Friday, October 16, 2015

Elizabeth Cotten

My heavens, this FolkSeattle fellow has some amazing videos on the ol' youtube.  Some of these I'd seen before (this Lightning Hopkins one in particular is a must), but somehow I only just stumbled upon this:

My god.  I don’t listen to as much of this kind of thing as I should.  Garcia was a devoted fan and played "Freight Train" with Grisman a few times over the years.  And "Oh Babe It Ain't No Lie," of course.  "Freight Train" also made one solitary surprise appearance at an electric JGB show to cover some time while Kahn changed a bass string.  Blah blah blah.  Just watch this.

Wednesday, October 14, 2015

Dark Star, Oct 1986

I finally got around to reading David Browne’s recent GD bio So Many Roads which, as you may have heard, freshens up the story by structuring it around a series of dates and events (shows, mainly) instead of the usual straight-through narrative.  It allows him to touch down in places that many other GD/JG books have glossed over (gasp, 1984!), and he’s a fine enough writer to pull it off, but he has this thing for always keeping one eye on the dark clouds gathering on the horizon.  The book starts in 1962, when Garcia and his girlfriend go for a walk to the beach at the height of the Cuban missile crisis to wait for the end of the world, and by the time they hit 1972 (and 5/26/72, no less), it’s mostly all strictly downhill.  Browne is able to maintain that balancing act between the perpetual troubles ahead and the perpetual "chance of redemption [that] still hung in the air" (which he says of Built to Last), but honestly it just gets a little exhausting after a while.  It's still a good book and deserves a spot on a discerning deadhead's bookshelf, but man, it was still a little bit of a downer.

Nevertheless, there are some gems.  One that I particularly liked was in his chapter on the post-coma Dead’s resurgence (with ominous shadows of In the Dark just around the next corner, naturally), as he reports on the Dead’s bumpy return to form.  After a frighteningly unencouraging start to rehearsals in October 1986, bandmembers and employees are left wondering if Garcia was ever really going to get it back (his coma was in July!).  However:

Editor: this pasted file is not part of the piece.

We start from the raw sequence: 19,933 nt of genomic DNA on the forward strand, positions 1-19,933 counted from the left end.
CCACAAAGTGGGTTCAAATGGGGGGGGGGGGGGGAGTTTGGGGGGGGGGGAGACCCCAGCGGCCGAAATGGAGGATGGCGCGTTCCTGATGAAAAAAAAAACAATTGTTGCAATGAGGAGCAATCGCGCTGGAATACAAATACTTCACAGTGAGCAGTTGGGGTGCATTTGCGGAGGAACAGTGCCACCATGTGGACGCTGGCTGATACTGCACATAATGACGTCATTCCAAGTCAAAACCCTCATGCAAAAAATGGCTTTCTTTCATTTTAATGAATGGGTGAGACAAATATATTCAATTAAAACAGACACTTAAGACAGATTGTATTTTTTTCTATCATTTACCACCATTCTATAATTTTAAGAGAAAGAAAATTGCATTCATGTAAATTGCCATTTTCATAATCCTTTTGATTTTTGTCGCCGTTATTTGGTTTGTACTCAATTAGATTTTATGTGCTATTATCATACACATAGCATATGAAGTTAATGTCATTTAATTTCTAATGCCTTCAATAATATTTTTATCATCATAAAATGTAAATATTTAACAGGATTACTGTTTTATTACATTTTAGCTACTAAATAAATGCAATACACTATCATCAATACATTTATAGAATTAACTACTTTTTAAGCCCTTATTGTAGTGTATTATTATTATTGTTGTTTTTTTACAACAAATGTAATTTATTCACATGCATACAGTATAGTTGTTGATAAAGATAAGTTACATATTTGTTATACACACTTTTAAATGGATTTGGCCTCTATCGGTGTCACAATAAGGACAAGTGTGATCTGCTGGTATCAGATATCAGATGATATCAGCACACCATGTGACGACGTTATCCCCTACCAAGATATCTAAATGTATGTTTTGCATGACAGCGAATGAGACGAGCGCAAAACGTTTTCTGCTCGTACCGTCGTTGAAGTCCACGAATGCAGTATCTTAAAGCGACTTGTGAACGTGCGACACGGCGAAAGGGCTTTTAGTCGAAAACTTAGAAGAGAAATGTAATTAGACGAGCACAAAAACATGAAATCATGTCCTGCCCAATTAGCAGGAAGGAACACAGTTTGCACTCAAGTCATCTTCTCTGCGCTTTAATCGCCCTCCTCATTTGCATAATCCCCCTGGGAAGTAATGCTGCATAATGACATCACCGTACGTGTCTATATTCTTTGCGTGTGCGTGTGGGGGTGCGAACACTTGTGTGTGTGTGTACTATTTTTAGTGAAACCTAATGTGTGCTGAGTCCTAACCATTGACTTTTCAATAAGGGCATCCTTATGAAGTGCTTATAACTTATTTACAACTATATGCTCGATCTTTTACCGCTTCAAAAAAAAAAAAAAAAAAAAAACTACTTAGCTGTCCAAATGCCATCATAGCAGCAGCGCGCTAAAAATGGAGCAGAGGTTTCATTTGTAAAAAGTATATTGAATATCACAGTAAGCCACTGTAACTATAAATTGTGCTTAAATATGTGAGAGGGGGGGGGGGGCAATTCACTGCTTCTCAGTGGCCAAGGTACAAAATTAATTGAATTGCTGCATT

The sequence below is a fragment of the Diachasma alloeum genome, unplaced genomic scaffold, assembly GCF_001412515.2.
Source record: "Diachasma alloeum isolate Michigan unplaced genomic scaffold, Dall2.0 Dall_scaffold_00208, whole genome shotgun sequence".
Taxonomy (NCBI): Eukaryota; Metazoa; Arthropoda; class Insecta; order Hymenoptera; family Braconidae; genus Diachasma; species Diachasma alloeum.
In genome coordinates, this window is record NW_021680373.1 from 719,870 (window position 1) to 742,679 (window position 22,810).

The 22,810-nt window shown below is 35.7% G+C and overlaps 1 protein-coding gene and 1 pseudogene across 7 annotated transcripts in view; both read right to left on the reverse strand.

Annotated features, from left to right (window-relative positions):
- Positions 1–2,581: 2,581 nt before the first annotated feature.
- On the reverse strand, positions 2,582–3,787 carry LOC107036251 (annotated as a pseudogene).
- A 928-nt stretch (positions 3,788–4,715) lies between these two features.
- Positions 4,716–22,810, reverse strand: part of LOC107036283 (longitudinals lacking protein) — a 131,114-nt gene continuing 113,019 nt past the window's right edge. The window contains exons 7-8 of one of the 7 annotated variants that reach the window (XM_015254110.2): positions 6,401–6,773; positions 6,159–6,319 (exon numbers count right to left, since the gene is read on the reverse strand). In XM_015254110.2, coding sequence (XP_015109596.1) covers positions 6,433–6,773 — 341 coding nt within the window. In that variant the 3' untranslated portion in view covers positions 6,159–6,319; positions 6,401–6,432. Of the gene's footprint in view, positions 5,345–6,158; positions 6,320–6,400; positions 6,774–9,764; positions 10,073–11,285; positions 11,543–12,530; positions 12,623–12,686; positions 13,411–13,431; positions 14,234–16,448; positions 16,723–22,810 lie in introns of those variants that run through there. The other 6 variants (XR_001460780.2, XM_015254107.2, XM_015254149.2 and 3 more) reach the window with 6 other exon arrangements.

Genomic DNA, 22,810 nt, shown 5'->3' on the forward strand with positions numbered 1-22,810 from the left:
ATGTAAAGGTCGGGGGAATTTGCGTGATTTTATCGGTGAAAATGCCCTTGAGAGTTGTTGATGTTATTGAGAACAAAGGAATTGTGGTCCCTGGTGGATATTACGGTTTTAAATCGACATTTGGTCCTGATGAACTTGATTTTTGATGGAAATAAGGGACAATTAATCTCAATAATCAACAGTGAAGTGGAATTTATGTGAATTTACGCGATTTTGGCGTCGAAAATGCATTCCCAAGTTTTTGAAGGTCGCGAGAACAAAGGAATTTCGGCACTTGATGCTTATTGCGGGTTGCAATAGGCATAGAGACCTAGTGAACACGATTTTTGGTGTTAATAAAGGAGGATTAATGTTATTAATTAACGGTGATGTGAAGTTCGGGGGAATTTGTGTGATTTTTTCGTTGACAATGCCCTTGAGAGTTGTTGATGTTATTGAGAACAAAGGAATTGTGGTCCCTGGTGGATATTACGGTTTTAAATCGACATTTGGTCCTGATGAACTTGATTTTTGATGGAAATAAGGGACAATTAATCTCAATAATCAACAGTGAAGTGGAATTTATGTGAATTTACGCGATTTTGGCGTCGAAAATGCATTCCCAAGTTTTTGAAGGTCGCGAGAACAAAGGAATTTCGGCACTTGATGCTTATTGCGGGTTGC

Finally in late October, Hart returned to the office again and was smiling.  "We just did a really good Dark Star," he told them, adding, "It's back."  The Dead's ticket office booked comeback shows that same day...
Whoa.  Dark Star.  This was the same guy who had to relearn the guitar chord by chord?   If it's true, then talk about a missed opportunity for a good study!  Mirror Flashes: Dark Star and the Rebuilding of Neural Pathways.  Too bad Dead scholarship was still in its embryonic stages in 1986.

post-script: Chronology is a bitch, but it's worth pointing out that Garcia had already been "back" enough to play at least five gigs with the JGB that same month, including one at the Kaiser on Halloween, which is a good show.  Then again, maybe we have that Dark Star to thank for the lightning recovery.

Saturday, October 3, 2015

RIP Wilton Felder

RIP to Wilton Felder (Sept 27), who was a great saxophonist and a monster bass player.  How monstrous?

(and that’s Paul Humphrey on drums)

To name a few more: Marvin Gaye’s Let’s Get It On (Paul Humphrey again!) and I Want You, Joni Mitchell (Court and Spark, Hissing of Summer Lawns), John Cale (Paris 1919), 70’s soft-rock staples like “Piano Man” and “Summer Breeze”, and a personal guilty pleasure fav of mine, Michael Franks’ The Art of Tea.  He’s on Grant Green’s wonderful Live at the Lighthouse, another funky jazz record that’s near to my heart.

But his main gig was playing tenor sax with the (Jazz) Crusaders.  I’ve heard that Felder wouldn’t play sax with anyone else, saving himself solely for the group’s sound — and they definitely had a sound, soulful and funky, that never endeared them to the jazz cognoscenti despite recording a load of successful albums.  I guess you'd call them underrated these days, but I’ve never heard a bad record of theirs (although, to be honest, I’m not crossing the 1974 line).  Scratch is a stone classic with at least one tune that may be of interest to JGBheads circa 1979-1980.  I contend that the Crusaders’ sound (and instrumentation) was a key influence on Kahn and Saunders as they created Reconstruction.  Phil Lesh was about as far from Wilton Felder as bass players got, but I'd bet you anything he was one of Kahn's favorites.